Board finalizes $2.1M for YSU’s role in NAMII


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The state Controlling Board finalized $2.1 million in funding Monday for Youngstown State University’s role in the National Additive Manufacturing Innovation Institute.

The money will now be used by the university to purchase high-tech manufacturing equipment that will be installed at NAMII’s headquarters at 236 W. Boardman St. downtown for use in research and development.

“Two million dollars’ worth of high-end, up-to-date equipment a thousand feet from our campus means our students can go down to work on that equipment, see it operate firsthand and learn how to use it effectively,” said Martin Abraham, dean of the college of science, technology, engineering and mathematics at YSU.

“It also allows our faculty to work with it and provide the access we need to build academic programs and meet the needs of other NAMII members,” he added.

The funds were first approved by the state’s Third Frontier Commission, a component of the Office of Technology’s investments in technology-based economic development.

Last summer, when YSU was writing its proposal to establish an additive manufacturing hub here, officials at the university approached the commission for the additional funds, which were first approved in August.

NAMII brings together more than 65 private and public entities, primarily in Pennsylvania, Ohio and West Virginia, in a collaborative research effort to further commercialize additive manufacturing.

The technology uses three- dimensional imaging software that is used to draw a blueprint that specialized machines interpret to build a product by printing layers of plastic, metal and resin in a process that has the ability to drastically reduce the time, labor and material used in manufacturing.

YSU joined other prestigious universities such as Carnegie Mellon and Case Western Reserve in a consortium that partners such research institutions with industry titans such as Boeing and Lockheed Martin.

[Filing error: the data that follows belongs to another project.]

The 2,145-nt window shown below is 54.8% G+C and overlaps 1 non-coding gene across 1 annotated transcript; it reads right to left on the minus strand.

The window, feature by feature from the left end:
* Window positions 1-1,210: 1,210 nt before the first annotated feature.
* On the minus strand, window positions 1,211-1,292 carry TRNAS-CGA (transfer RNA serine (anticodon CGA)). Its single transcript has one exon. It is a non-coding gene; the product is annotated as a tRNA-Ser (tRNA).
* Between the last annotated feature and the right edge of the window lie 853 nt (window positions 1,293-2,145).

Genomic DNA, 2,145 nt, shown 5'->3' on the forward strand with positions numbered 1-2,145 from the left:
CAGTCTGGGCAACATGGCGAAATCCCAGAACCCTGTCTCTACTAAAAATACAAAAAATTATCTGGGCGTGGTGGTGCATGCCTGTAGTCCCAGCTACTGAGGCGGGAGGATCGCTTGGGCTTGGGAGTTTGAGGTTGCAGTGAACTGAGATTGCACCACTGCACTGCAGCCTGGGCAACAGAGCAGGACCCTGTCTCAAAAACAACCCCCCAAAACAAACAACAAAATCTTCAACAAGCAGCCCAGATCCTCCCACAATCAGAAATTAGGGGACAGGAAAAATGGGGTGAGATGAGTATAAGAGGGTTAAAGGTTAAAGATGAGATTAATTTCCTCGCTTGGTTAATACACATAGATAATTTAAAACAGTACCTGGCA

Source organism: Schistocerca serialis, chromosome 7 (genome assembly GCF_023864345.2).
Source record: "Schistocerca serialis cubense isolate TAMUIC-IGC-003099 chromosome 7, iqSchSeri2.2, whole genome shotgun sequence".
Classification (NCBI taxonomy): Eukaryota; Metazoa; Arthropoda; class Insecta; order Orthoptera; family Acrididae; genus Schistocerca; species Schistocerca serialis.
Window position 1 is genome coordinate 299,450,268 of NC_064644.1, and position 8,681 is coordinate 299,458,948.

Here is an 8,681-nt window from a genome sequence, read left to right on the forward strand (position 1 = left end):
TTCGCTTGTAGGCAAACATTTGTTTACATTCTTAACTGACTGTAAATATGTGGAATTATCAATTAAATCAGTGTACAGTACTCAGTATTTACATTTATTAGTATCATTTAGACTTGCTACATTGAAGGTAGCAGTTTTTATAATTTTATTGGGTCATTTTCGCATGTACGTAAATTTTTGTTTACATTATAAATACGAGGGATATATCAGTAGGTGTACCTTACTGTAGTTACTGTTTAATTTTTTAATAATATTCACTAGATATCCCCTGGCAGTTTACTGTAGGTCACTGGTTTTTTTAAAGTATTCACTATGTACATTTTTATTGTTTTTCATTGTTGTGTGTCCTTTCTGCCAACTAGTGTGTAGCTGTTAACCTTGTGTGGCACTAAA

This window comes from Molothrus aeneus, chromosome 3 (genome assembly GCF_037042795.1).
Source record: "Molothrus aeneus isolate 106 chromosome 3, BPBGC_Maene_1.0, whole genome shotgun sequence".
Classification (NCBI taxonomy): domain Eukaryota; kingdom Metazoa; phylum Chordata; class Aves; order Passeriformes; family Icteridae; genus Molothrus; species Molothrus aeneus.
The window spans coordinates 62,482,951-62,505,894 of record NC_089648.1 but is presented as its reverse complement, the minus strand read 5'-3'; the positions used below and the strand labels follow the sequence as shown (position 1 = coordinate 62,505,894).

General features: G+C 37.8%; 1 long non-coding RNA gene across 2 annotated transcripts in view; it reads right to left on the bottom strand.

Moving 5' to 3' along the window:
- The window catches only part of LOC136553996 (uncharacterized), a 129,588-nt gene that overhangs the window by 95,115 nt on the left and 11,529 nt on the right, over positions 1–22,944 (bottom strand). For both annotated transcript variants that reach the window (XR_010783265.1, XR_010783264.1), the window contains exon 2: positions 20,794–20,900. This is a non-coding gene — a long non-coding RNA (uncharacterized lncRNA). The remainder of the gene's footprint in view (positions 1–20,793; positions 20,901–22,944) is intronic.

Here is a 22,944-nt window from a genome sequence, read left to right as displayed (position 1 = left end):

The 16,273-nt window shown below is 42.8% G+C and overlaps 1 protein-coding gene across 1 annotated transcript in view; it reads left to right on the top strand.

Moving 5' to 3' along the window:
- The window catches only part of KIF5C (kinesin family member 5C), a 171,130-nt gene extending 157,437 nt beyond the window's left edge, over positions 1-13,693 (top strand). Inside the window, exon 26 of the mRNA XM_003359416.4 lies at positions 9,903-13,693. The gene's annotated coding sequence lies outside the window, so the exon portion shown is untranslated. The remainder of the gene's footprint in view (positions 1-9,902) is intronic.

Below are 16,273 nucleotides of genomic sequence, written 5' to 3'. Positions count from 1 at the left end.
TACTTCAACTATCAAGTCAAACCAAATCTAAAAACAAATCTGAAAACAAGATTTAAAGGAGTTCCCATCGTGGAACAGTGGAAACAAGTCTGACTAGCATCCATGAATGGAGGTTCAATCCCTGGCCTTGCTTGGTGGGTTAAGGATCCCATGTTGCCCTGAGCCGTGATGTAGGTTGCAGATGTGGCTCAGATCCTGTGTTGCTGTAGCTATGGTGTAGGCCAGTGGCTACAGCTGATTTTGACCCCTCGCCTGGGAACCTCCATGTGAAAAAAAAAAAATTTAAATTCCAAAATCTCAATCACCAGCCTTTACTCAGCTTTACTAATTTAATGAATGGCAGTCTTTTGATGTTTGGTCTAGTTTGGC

The universities’ proposal was granted by the federal government over the summer, establishing a proof-of-concept manufacturing hub in Youngstown in August that is expected to serve as model for as many as 15 other similar institutes nationwide.

NAMII is funded by about $30 million from governmental agencies such as the U.S. Department of Defense and a total of $40 million in matching funds from the consortium’s partners, $1 million of which was pledged by YSU.

Darrell Wallace, a professor of mechanical engineering at YSU and acting deputy director of work force and education outreach at NAMII, said the state dollars are being allocated to the university in support of its role at NAMII.

The West Boardman Street facility has been undergoing renovations to accommodate machinery used in the additive manufacturing process since it officially opened in September. Research and development operations are expected to pick up there in February.

Currently, a number of faculty members in the STEM college are preparing project proposals for NAMII that are due Thursday. The machinery will be especially important once the consortium begins its work.

“The state committed to do that when we submitted our initial proposal last year,” said Michael Hripko, director of STEM research and technology-based economic development at YSU.

“It’s great to hear that they approved the funds and honored their commitment — that’s great for us.”

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